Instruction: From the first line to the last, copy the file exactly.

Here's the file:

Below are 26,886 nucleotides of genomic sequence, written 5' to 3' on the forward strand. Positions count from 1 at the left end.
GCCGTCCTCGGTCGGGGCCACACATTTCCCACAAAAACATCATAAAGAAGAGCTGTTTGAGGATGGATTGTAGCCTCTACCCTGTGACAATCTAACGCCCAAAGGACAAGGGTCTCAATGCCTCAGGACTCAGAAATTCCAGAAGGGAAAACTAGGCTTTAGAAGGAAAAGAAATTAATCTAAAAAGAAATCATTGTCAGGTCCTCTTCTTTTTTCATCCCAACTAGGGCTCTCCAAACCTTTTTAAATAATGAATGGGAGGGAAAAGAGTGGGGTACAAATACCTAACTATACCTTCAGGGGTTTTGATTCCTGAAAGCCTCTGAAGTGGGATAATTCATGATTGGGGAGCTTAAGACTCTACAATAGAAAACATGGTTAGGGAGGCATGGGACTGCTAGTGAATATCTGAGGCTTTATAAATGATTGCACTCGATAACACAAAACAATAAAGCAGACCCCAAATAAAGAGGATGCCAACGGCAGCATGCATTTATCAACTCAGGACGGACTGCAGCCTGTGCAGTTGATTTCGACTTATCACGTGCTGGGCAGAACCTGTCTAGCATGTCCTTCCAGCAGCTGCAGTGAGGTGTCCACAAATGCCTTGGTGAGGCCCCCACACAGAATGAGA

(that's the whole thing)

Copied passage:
Below are 26,886 nucleotides of genomic sequence, written 5' to 3' on the forward strand. Positions count from 1 at the left end.
GCCGTCCTCGGTCGGGGCCACACATTTCCCACAAAAACATCATAAAGAAGAGCTGTTTGAGGATGGATTGTAGCCTCTACCCTGTGACAATCTAACGCCCAAAGGACAAGGGTCTCAATGCCTCAGGACTCAGAAATTCCAGAAGGGAAAACTAGGCTTTAGAAGGAAAAGAAATTAATCTAAAAAGAAATCATTGTCAGGTCCTCTTCTTTTTTCATCCCAACTAGGGCTCTCCAAACCTTTTTAAATAATGAATGGGAGGGAAAAGAGTGGGGTACAAATACCTAACTATACCTTCAGGGGTTTTGATTCCTGAAAGCCTCTGAAGTGGGATAATTCATGATTGGGGAGCTTAAGACTCTACAATAGAAAACATGGTTAGGGAGGCATGGGACTGCTAGTGAATATCTGAGGCTTTATAAATGATTGCACTCGATAACACAAAACAATAAAGCAGACCCCAAATAAAGAGGATGCCAACGGCAGCATGCATTTATCAACTCAGGACGGACTGCAGCCTGTGCAGTTGATTTCGACTTATCACGTGCTGGGCAGAACCTGTCTAGCATGTCCTTCCAGCAGCTGCAGTGAGGTGTCCACAAATGCCTTGGTGAGGCCCCCACACAGAATGAGA